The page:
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April 7, 2020

3/25/2020 2:06:00 PM
New in town
Mount Hayden: 1955

(Editor's note: This was written by a former North Ver­non resident who has requested to remain anonymous. "I have never forgotten how this community profoundly touched my life. I truly enjoyed the memories of living in North Vernon," the author said. This is a work of fiction based off of North Vernon.)

Once we had the kids in school, found the grocery store and the park, it was time for me to meet some new friends. At least I hoped they'd be my friend. I was off to meet maybe the one person who knows almost everything that happens in a small, southern Indiana town - the editor of the local newspaper.

Richard Hawk had been the editor of the weekly Mount Hayden Record for over 30 years and had written about any event that occurred in town in that time, good or bad. When I walked into the newspaper office, there were two people inside, a woman typing as fast as I'd ever witnessed anyone type, and a mid-50s looking man with silver hair and glasses perched on his nose, watching her type.

I introduced myself, told him I was the new claims adjuster at Arlen Insurance, moved here from South Bend with my wife, Mary Louise and our two kids, and asked did he have a few minutes to chat. He extended a hand and invited me to his office. He had to move a pile of newspapers from a chair so I could sit down in his office, which was cluttered, disheveled, not very well organized and dusty.

"What would you like to know?" he smiled the smile of someone who could answer just about anything about Mount Hayden. Getting right to the point, I told him I'd be honored to buy his lunch if he'd escort me around town and introduce me to some people, the people he'd want to meet if he were new to town. Surprisingly, he agreed, said he'd actually kind of enjoy that opportunity, maybe he'd get some news to print along the way. We could start first thing in the morning, right here in his office.

"Don't eat breakfast at home tomorrow," he smiled.

Guess I'll be buying more than lunch.

There was Rich waiting for me bright and early the next morning in the parking lot at Leach's Lunch, an old red building in need of paint. Rupert Leach the owner, a short, stubby fellow with a thin mustache, greeted us, ready smile and a pot of coffee in hand. Most of the tables were full of eating, talking people getting ready to start their day.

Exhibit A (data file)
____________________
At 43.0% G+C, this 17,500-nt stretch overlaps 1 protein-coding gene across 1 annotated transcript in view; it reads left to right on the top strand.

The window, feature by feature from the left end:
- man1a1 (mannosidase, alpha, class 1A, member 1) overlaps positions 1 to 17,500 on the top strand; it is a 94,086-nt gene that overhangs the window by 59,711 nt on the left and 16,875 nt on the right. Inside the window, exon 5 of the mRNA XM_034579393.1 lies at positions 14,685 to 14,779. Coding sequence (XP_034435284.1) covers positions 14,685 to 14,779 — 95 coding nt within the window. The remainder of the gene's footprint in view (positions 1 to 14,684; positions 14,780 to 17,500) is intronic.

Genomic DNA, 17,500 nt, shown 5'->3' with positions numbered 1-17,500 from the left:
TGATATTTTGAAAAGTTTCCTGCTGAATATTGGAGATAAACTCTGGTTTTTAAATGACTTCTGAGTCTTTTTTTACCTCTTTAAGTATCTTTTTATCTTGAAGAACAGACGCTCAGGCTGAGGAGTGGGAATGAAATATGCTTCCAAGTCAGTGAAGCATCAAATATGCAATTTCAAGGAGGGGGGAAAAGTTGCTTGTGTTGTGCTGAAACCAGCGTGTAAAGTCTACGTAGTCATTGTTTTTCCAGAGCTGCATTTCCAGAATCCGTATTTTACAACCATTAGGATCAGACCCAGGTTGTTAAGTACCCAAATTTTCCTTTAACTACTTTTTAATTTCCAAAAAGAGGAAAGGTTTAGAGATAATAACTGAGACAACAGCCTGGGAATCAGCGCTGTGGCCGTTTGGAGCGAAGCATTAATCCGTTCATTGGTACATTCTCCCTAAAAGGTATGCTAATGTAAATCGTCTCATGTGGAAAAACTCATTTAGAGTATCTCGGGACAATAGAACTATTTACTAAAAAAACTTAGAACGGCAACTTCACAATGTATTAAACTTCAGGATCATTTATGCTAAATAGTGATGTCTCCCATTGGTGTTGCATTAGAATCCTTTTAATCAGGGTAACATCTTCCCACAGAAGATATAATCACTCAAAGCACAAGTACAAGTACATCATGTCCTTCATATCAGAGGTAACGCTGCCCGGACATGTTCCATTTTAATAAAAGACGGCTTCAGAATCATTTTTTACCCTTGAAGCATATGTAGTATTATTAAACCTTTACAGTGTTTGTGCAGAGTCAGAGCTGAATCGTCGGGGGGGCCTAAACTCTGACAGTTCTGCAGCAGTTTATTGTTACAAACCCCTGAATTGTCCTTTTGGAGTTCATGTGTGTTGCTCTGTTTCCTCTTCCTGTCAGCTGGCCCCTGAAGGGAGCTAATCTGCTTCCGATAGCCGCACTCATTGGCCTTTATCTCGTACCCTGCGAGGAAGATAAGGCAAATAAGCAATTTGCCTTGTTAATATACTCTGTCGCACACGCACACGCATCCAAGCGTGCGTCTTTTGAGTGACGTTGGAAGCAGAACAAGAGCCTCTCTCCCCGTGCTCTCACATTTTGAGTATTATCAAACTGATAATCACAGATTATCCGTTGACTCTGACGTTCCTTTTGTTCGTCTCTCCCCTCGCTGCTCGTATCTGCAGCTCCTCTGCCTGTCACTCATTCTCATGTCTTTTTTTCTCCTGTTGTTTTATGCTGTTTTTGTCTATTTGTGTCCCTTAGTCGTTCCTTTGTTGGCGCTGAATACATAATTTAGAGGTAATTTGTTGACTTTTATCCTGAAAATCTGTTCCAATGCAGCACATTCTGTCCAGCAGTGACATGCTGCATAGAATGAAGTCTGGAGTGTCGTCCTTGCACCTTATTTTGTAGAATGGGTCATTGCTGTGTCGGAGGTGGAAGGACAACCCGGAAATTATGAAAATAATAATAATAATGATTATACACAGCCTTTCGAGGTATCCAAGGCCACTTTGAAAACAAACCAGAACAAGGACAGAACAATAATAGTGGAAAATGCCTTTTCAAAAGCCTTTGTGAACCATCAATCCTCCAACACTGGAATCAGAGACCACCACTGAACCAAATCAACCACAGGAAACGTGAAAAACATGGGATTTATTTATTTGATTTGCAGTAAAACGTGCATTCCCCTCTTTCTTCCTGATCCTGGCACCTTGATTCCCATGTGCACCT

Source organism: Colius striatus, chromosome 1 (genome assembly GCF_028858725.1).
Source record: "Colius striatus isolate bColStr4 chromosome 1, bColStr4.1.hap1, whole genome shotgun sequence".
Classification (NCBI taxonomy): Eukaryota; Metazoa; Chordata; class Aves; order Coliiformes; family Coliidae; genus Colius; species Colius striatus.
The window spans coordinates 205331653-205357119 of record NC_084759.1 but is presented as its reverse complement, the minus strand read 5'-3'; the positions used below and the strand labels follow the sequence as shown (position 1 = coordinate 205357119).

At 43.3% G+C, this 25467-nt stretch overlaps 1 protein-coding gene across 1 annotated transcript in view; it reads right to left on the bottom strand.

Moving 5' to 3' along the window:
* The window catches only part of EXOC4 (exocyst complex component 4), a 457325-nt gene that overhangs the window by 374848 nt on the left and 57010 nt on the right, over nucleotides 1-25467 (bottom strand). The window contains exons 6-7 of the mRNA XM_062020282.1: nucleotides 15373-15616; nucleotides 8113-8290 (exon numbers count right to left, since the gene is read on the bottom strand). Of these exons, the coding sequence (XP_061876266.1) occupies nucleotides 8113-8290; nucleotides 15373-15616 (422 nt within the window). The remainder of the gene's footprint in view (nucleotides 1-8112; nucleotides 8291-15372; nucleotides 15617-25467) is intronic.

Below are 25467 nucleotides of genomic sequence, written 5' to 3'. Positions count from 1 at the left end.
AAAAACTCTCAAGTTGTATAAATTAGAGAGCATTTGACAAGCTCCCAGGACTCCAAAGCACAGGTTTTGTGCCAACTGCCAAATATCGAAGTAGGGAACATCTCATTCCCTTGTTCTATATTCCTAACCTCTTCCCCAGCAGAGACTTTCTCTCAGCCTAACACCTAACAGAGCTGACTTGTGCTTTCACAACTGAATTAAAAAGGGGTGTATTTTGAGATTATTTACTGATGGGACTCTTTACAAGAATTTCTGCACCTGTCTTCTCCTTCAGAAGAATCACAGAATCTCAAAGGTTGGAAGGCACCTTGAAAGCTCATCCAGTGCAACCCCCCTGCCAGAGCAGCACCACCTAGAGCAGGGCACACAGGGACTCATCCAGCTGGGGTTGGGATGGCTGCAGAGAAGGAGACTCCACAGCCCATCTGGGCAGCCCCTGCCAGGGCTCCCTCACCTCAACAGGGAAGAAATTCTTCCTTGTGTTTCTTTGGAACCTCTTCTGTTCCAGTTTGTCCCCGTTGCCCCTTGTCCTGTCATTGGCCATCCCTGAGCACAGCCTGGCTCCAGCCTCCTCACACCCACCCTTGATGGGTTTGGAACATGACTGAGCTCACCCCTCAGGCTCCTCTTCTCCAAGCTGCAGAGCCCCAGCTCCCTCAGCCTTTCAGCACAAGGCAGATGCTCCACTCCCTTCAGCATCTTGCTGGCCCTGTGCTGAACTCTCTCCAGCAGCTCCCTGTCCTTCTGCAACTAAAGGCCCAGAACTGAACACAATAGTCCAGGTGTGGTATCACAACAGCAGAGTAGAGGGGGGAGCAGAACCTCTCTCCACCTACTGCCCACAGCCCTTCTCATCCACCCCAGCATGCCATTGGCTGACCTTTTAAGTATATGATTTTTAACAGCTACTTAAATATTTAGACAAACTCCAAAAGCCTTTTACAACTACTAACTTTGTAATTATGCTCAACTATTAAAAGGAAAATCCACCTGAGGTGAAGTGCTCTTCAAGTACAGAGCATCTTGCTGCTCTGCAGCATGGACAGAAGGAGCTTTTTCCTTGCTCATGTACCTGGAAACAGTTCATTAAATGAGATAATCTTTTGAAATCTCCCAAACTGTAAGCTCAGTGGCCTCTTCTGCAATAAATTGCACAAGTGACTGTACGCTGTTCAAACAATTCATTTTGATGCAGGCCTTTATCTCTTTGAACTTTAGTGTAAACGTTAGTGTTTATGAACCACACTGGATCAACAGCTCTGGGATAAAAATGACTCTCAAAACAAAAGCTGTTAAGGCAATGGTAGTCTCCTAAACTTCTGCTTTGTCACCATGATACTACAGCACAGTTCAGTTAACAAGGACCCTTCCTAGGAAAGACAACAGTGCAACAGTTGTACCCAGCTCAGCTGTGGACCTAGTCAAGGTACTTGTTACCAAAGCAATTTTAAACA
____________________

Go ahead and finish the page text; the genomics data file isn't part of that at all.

In conversation, Rupert said he once tried to make his fortune in southern California but missed the family of small town life. He liked all that California had to offer: the desert, mountains, ocean, and the excitement - but looked puzzled when I asked him about the main difference between southern California and southern Indiana.

He gave it some thought then said softly, almost quizzically, "Ya know, you don't see as many dead animals in the road out there!"

Rich said to leave the car, we could walk to Bott's Funeral Home two doors down, just across the railroad tracks. Bill Bott was a quiet, distinguished looking man, and a World War II hero. He had flown gliders packed with troops on D-Day, carefully crash landing a motor-less plane in France in the dark while Germans tried to kill him and all of his passenger soldiers. He made four similar glider landings during that war and was decorated for valor.

Bill smiled as he told us of an experience he'd had the day before. Harley Berkshire had stopped into Miller's Pub for a beer or two before paying his respects at the funeral home. Staying a little too long at the pub, he arrived at the funeral home with a "nose full" just about the time Rev. East called all the mourners, Harley included, to form a circle around the coffin for prayer. Rev. East cautioned the mourners, "We come into this world as dust and we leave as dust. "To no one in particular Harley responded, "Hell, that's fair enough."